Despite a dramatic fall in the number of Covid-related deaths, the Government’s Office for National Statistics (ONS) Death Registration Summary for 2022 has revealed a 6.2% increase in deaths over the five-year average.
From being the single biggest killer in 2021, when it claimed 67,350 lives, Covid fell to sixth place. Last year, it was responsible for 22,454 deaths, a fall of 44,896, accounting for 3.9% of all deaths registered.
The number of deaths rose in Yorkshire & The Humber and the Southwest, while the biggest decrease was in Greater London, which saw nearly 5,000 fewer deaths in 2022 compared to 2021.
The steep spike in the number of deaths over the five-year average was largely down to the increase in the number of dementia and heart disease cases. The single leading cause of death in England and Wales in 2022 was dementia/Alzheimer’s disease. While dementia was responsible for 15% of all female deaths, the biggest single killer of men was ischaemic heart disease, the cause of 13.3% of all male deaths. This figure has prompted a leading medical testing expert to call for an increase in heart testing to prevent unnecessary deaths.
Dr Avinash Hari Narayanan (MBChB), Clinical Lead at London Medical Laboratory, said, ‘It’s disappointing to see that – while deaths fell against 2021 because Covid-related deaths declined dramatically last year – there was still a 6.2% climb in deaths over the five-year average for 2016 to 2019 and 2021. While dementia and Alzheimer’s, the leading cause of death in England and Wales last year, are not yet preventable, many heart conditions certainly are, if caught at the right time. There were more male deaths registered (292,064 deaths) than female (285,096 deaths) in 2022 and heart disease was the cause of 38,730 deaths among men.
‘Not that heart disease only impacts men. In fact, it was the cause of 65,967 deaths across both men and women. Heart disease was the second largest killer of women after dementia. That’s higher than the number of breast cancer deaths across most age groups.
‘We are well aware of chest pain as a symptom related to heart problems, but other clinical signs and symptoms can potentially include arm and jaw discomfort, breathlessness and swollen legs. Discomfort is commonly worse on exertion and improves with rest. These are features that should certainly prompt a discussion with a doctor.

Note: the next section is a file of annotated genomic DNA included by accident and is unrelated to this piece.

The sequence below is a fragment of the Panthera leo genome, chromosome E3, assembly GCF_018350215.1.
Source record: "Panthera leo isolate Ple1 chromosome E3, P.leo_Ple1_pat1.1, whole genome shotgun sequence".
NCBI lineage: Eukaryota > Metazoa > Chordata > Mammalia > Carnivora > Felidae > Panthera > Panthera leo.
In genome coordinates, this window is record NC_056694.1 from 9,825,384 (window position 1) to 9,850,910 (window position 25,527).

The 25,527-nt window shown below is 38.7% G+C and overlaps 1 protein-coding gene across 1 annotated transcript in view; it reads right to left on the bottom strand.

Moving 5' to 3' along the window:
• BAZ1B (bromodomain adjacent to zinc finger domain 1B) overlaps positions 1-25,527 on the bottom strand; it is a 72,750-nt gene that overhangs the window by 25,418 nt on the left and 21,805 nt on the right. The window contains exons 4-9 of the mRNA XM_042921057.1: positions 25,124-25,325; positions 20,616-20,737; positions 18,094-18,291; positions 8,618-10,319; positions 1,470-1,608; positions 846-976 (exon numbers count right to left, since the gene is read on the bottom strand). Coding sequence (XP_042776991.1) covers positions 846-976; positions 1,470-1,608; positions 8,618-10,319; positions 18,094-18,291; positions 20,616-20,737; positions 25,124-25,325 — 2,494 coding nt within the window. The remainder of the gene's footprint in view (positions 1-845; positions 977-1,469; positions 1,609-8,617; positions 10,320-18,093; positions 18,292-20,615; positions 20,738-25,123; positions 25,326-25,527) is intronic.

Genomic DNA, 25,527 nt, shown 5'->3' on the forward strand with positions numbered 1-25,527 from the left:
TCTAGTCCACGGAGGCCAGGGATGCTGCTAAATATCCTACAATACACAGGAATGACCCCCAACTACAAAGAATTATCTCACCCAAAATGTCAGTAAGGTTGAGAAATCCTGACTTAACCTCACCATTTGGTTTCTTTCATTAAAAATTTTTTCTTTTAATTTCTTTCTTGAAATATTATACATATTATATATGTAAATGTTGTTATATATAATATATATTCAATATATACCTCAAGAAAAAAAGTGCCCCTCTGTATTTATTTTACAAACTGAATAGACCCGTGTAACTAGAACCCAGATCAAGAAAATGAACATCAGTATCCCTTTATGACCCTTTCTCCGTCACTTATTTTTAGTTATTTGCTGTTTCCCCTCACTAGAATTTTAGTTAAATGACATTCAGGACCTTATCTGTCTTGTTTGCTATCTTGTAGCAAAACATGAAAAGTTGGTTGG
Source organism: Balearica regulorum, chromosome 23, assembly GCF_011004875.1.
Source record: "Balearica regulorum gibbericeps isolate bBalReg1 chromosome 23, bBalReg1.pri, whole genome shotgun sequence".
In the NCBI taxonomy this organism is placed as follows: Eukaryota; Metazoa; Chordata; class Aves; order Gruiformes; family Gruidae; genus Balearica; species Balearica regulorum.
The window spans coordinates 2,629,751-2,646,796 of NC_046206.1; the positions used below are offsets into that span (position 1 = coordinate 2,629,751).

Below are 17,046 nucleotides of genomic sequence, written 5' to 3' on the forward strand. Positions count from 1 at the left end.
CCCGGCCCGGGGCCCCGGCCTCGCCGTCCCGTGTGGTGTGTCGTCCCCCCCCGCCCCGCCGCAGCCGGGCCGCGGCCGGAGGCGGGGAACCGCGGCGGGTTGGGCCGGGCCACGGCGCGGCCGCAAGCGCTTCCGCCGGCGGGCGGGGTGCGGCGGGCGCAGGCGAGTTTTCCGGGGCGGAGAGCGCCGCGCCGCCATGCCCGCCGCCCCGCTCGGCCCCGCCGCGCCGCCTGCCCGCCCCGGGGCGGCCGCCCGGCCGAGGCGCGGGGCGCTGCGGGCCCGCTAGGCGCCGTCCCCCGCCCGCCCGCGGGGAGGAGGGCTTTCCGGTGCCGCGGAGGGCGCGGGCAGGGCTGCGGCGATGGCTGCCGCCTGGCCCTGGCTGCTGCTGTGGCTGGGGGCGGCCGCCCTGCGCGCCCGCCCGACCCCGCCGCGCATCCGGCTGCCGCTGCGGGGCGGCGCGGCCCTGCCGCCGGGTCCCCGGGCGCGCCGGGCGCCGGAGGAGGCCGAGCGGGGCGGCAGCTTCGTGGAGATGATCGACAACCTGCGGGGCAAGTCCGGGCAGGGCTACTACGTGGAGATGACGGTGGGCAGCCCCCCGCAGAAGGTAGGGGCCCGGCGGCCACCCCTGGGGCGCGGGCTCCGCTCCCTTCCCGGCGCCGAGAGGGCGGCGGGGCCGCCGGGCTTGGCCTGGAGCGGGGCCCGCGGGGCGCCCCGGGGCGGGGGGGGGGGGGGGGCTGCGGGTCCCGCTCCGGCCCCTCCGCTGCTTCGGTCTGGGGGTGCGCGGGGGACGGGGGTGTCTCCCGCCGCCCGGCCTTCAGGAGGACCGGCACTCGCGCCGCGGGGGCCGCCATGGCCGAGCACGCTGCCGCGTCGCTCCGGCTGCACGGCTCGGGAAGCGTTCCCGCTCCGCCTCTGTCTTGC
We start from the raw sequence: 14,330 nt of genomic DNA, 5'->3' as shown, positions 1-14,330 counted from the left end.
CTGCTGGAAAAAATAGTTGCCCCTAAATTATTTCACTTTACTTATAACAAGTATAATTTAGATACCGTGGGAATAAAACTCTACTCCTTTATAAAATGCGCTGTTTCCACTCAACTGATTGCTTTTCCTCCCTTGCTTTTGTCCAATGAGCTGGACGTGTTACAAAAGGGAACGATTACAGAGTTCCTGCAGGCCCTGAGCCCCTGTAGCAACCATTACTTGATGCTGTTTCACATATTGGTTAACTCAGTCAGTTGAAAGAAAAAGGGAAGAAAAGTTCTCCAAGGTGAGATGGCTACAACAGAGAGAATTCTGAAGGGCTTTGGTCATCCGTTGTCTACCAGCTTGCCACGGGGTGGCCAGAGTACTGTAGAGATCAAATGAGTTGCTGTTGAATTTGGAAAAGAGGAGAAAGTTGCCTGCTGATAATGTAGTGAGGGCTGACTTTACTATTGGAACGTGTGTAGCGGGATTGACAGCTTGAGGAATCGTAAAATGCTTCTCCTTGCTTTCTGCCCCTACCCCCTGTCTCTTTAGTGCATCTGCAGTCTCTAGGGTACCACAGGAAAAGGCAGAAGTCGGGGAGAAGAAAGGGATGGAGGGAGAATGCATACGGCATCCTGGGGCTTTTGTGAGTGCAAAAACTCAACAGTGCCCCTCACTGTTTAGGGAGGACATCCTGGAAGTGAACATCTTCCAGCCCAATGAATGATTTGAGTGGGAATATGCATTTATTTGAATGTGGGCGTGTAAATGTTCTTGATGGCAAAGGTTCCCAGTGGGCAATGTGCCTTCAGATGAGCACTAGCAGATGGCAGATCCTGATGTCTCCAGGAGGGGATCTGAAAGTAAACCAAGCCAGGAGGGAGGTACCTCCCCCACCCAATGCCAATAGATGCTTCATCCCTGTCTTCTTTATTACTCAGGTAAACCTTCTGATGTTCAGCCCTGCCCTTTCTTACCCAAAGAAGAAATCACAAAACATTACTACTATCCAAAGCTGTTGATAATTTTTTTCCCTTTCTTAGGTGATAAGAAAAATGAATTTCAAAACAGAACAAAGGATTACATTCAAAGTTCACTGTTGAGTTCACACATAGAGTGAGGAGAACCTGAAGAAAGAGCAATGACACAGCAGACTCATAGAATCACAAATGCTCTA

‘That said, signs and symptoms may not always be present. That’s why body weight, BMI, body composition, waist circumference and blood pressure are all features that should be measured and tracked in the long term. Obesity is a major risk factor for heart disease that is often complicated by poor general cardiovascular fitness due to smoking and a lack of physical activity. Excessive stress can compound these factors. It can impact on us biologically and also lead to unhealthy lifestyle choices and behaviours.
‘Everyone should consider having a GP check-up and/or take regular measurements via a blood test. A simple blood test that is accessible from home via postal kits can provide vital information regarding high cholesterol, HbA1c level (for diabetes), C-reactive protein (CRP) and liver, kidney and thyroid functions. A high level of CRP in the blood signifies underlying inflammation and has been linked to an increased risk of heart attack.
‘Caught at early stages, modifying and treating heart problems either clinically with medications and/or non-clinically with exercise, diet control and improving well-being can have significant impact. There are even complex and sophisticated genetic tests available that can predict our risk of particular diseases, offering greater precision in managing health proactively. Prevention is certainly better than cure and blood testing remains highly valuable for patients and clinicians.
‘London Medical Laboratory’s Heart Health Profile blood test kit is highly accurate, quick and simple to carry out. It can be taken at home through the post, or at one of the many drop-in clinics that offer these tests across London and nationwide in over 95 selected pharmacies and health stores.’
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